“The arts are not a way to make a living. They are a very human way of making life more bearable. Practicing an art, no matter how well or badly, is a way to make your soul grow, for heaven’s sake. Sing in the shower. Dance to the radio. Tell stories. Write a poem to a friend, even a lousy poem. Do it as well as you possibly can. You will get an enormous reward. You will have created something.” -Kurt Vonnegut
Let’s settle it for all time. When considering whether you should record a cover of another artist’s song for your new single or album, there is a list of principles to follow.
The criteria for when to cover a song:
- Your version is going to be nearly as good, if not as good or better than, the original.
- Your version will differ significantly enough to be a cover and not a discount replica.
- Your version is one the original artist would be proud to have heard.
After an eight month music fast, moving to a bigger city and staring a new job (Luke), after listening to all my favorite bands I had before the Avetts (Caleb), and after several months’ worth of listening, meditation, and more listening, the Brothers Guard sit down for a dialogue review of Magpie and the Dandelion.
“If you think about a Magpie, it’s a bird from the crow family. You can see them everywhere, and they’ve got this strange grace. And, we all know what a dandelion is. It reminds you of being a kid and watching a flower come apart on a summer day. There’s a youthful wonder in that. Those kinds of feelings live and breathe inside this album.”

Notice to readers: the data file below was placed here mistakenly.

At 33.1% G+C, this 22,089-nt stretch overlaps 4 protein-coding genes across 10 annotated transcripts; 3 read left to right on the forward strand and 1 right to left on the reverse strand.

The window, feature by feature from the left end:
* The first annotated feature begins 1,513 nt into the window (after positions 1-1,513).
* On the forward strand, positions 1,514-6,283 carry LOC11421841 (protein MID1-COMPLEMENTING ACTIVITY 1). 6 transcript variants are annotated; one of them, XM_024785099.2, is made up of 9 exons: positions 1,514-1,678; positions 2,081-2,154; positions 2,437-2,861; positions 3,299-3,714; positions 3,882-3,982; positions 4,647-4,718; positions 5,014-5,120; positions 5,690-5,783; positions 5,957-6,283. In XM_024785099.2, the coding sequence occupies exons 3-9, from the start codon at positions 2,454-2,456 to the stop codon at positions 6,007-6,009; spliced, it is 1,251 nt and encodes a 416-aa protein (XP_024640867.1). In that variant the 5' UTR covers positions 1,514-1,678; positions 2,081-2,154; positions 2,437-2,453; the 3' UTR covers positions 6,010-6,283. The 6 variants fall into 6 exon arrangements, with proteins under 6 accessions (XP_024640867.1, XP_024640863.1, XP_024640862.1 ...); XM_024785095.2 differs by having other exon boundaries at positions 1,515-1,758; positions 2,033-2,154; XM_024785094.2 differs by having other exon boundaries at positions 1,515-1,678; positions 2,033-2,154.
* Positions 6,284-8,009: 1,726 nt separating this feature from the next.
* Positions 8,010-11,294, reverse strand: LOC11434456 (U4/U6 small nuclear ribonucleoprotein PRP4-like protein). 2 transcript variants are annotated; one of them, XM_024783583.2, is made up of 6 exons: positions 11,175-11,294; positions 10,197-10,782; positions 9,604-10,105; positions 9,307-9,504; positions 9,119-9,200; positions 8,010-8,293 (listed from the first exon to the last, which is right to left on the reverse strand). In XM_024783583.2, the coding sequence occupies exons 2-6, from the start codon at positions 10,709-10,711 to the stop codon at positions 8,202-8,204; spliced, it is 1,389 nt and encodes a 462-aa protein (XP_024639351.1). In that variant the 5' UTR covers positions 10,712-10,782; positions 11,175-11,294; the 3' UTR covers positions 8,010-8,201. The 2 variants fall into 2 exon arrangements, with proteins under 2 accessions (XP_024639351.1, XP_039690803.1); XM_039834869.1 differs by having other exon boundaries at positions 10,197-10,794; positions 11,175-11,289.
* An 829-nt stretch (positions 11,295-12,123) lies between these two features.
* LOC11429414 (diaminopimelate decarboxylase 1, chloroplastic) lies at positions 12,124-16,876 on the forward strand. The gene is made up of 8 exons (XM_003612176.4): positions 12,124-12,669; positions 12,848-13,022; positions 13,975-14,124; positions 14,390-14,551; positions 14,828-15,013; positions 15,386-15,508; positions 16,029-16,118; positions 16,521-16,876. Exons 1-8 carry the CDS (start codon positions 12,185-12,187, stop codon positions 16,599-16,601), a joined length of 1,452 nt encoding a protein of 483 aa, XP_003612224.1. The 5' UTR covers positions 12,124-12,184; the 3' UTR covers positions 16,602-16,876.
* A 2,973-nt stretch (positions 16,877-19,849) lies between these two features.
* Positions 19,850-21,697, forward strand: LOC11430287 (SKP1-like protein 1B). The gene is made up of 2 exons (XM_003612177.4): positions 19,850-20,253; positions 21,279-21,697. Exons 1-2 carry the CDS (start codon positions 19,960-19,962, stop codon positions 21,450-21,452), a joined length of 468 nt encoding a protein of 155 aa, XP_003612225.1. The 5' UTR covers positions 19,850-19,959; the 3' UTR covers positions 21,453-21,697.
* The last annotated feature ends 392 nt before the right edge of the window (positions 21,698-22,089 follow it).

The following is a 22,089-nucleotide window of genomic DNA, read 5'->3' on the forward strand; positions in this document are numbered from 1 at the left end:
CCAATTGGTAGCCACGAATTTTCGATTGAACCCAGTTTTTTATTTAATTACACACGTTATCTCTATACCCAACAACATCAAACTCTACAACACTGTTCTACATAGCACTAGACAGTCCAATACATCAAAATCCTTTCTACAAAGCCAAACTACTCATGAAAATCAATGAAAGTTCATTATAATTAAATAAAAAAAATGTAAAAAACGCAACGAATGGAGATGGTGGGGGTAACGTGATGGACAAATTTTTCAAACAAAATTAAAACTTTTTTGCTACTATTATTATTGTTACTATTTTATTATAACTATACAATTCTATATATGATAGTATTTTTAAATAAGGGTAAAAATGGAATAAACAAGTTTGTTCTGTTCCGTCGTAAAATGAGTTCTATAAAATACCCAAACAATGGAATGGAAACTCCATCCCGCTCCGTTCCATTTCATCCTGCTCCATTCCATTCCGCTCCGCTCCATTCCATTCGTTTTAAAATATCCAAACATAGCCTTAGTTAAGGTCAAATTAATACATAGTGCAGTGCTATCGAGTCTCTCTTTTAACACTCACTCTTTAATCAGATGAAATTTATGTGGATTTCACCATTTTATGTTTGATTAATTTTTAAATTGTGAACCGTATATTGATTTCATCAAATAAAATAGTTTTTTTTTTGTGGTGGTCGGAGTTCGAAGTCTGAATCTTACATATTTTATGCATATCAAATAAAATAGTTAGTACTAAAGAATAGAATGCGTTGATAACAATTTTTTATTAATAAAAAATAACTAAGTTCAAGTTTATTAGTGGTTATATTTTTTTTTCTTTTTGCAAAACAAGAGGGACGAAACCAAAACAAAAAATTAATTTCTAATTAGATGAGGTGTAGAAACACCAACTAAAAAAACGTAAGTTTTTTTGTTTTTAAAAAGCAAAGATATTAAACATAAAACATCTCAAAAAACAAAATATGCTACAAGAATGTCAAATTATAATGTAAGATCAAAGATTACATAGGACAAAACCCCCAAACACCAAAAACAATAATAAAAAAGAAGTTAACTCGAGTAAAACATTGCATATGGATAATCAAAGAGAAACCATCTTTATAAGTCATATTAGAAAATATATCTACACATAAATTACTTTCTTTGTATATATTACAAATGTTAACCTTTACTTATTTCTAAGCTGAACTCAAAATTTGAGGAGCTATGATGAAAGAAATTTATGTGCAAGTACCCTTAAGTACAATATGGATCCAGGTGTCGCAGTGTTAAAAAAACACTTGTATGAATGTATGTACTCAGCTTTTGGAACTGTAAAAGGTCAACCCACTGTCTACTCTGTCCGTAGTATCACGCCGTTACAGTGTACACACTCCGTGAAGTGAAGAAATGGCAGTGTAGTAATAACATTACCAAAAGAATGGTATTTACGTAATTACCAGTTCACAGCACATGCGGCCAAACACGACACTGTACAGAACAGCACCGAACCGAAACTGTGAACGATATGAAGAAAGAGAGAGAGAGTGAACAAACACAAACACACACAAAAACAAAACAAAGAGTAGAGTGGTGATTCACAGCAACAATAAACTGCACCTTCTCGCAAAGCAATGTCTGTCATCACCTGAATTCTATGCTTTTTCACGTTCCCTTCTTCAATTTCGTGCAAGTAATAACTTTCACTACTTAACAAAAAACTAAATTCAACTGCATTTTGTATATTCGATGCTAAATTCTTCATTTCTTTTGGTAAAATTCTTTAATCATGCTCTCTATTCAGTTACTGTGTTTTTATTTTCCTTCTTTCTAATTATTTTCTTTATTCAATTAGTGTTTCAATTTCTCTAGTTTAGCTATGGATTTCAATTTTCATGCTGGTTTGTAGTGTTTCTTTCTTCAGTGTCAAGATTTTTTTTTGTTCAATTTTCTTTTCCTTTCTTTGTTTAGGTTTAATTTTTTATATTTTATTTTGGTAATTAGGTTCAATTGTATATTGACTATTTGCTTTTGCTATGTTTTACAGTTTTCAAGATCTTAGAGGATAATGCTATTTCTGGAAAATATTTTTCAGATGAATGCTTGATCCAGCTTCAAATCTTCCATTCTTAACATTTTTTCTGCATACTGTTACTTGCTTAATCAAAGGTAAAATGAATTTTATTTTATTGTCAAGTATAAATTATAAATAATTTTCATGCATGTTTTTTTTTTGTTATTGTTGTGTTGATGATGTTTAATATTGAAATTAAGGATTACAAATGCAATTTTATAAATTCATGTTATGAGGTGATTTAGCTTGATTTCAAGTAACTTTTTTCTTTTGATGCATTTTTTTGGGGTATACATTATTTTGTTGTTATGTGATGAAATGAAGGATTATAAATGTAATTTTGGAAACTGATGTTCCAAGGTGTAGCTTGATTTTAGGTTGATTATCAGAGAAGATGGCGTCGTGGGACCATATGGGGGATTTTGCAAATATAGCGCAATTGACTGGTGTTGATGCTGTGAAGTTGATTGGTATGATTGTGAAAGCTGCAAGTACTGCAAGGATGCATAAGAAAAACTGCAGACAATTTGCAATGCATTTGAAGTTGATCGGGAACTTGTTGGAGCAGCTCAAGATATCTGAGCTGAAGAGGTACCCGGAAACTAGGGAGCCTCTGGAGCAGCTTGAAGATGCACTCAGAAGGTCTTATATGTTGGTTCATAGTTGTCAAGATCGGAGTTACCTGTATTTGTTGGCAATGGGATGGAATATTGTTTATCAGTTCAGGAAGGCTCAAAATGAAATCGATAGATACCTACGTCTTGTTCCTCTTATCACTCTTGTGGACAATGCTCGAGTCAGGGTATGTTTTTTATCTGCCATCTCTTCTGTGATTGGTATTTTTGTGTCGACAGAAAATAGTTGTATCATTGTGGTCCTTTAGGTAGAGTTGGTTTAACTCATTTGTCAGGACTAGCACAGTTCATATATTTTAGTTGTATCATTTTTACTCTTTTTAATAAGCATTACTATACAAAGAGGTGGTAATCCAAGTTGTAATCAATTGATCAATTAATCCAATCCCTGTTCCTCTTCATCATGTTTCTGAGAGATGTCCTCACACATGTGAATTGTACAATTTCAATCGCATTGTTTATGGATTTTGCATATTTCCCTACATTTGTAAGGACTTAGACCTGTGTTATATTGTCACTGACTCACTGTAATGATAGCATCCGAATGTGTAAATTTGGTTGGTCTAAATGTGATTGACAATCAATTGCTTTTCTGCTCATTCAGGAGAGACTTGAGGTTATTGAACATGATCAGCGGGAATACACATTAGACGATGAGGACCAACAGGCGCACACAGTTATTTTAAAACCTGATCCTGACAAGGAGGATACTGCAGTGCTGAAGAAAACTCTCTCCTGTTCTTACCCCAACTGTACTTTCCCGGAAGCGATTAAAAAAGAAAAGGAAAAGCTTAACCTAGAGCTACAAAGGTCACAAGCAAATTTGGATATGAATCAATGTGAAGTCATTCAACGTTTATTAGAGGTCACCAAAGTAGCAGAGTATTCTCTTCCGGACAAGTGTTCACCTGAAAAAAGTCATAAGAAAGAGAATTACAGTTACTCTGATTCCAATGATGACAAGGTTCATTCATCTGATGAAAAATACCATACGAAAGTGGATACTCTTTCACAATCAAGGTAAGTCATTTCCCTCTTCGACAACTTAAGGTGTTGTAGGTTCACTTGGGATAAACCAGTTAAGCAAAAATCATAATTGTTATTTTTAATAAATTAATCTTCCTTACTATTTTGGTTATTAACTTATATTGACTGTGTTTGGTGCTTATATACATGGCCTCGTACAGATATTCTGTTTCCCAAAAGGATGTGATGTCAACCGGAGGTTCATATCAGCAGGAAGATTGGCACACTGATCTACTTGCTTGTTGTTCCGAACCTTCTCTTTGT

Oh, you’re going to win Makin’ Music this year? Condescending Wonka shares his thoughts:
If you haven’t experienced America’s favorite lacquered vaudeville rock beatnik carnival barking balladeer, you haven’t lived.
His voice sounds “like it was soaked in a vat of bourbon, left hanging in the smokehouse for a few months, and then taken outside and run over with a car.” -Daniel Durcholz
I had not heard of Cloud Atlas until the trailer for the film. I immediately looked up the book and was interested. When a friend told me she had begun reading it, I quickly followed along.
David Mitchell’s Cloud Atlas is what some describe as a Russian doll of a novel, epic in scope and universal in theme. The story is broken into six different stories that weave together in connection. In terms of history, it’s a tale of “There and Back Again,” with fictional characters telling their story in layers unawares, from historical journal to epistolary romance to political thriller to farcical biopic pitch to digital recording to oral history.
Caleb: “I and hate and it.” That was the 5-word review given by my friend Rob Case of the last Avetts album, after they supposedly sold out for the first time. Now they’re in a GAP commercial. Just wanted to let you know, I liked them before they were popular. But I’m proud to say I ain’t no ironic bandwagon hipster: I still like them now. And I don’t think they sold out. Look, guys’ gotta eat. By the way, if you don’t know the Avetts and are reading this for some reason, they are what rock and roll would sound like if it was invented right after the War of Northern Aggression.
The Brothers Guard sit down for a dialogue review of John Mayer’s new album, Born and Raised. A review that turns into a commentary. And a trip down memory lane. While we crank some good tunes.